What is in this article?:
- Portola Coffee owners to launch tea bar concept
- Growing tea culture in the U.S.
Seventh Tea Bar will use unique brewing methods to serve teas from around the world
The owners of the high-end Portola Coffee brand are planning to launch a new tea bar concept in early December that they hope to grow as a chain.
Named for the Chinese belief that tea is the seventh of seven necessities, Seventh Tea Bar is a new concept developed by Jeff and Christa Duggan, coffee roasters who opened the craft coffee bar Portola last year in Costa Mesa, Calif. A second Portola is in the works, but the Duggans are also adding the tea bar concept next door to their original coffeehouse.
Jeff Duggan described Portola a part of the “third-wave coffee culture,” with beans roasted in-house, thoughtful sourcing of small-batch and exotic coffees, and each cup brewed to order. Attached to Portola is a six-seat, reservation-only “slow bar” called Theorem, where guests can experience a high-concept “creative coffee” tasting menu that Jeff Duggan described as “like a craft cocktail bar without alcohol.”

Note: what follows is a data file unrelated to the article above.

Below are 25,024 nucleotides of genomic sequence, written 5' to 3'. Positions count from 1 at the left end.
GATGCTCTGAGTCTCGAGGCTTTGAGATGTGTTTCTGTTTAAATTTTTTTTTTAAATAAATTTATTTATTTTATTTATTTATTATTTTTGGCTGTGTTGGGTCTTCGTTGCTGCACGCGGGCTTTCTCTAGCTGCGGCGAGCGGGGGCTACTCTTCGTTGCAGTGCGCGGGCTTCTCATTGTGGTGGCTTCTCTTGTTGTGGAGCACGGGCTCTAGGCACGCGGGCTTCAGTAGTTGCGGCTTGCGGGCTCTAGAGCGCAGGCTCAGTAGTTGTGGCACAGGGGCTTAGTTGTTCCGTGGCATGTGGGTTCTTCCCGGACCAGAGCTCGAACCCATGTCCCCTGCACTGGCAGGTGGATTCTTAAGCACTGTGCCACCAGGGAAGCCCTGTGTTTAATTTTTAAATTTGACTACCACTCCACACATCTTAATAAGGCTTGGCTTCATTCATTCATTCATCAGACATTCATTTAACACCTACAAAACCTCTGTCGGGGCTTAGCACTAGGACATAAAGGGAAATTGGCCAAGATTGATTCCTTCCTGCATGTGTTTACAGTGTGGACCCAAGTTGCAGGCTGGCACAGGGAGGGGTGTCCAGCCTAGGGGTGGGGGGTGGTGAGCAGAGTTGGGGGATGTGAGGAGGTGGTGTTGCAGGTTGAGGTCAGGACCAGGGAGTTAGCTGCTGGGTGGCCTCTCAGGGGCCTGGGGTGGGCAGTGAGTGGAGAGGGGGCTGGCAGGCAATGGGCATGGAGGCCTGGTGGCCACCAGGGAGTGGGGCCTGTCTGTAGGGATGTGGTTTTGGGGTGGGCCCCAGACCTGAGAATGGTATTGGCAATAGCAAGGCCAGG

At Seventh Tea Bar, the plan is to do for tea what Portola does for coffee: offer a cutting-edge experience, where those with a passion for tea can taste new products and unique brewing methods.
“Tea has such a rich history going back centuries, much longer than coffee,” said Jeff Duggan. While Seventh Tea Bar will make reference to the various traditions, and the spiritual and ceremonial aspects to tea, the goal is simply to “cater to those who want something amazing in a cup."
The menu at Seventh will focus on non-blended teas from around the world, both hot and cold, and a lineup of beverages made from those teas, served in a “Victorian punk” setting, said Duggan. Iced teas, for example, will be brewed into kegs and served on tap.
Beverages will be the primary focus at Seventh, with some sales of loose-leaf teas for home brewing. A tea-friendly menu of food will also be available, though the company is expecting only about 15 percent of sales to come from food.
Pricing has yet to be determined, but Duggan said, “We’re not going to be the cheapest, but we’re not going to be the most expensive either.”
At Portola, coffee beverages range from $3.50 for a siphon brew to $7 for a more exotic offering, but the average is about $4, he said. Pricing for tea, however, can vary more broadly, and Seventh will aim for a mix of more affordable entry points with premium products.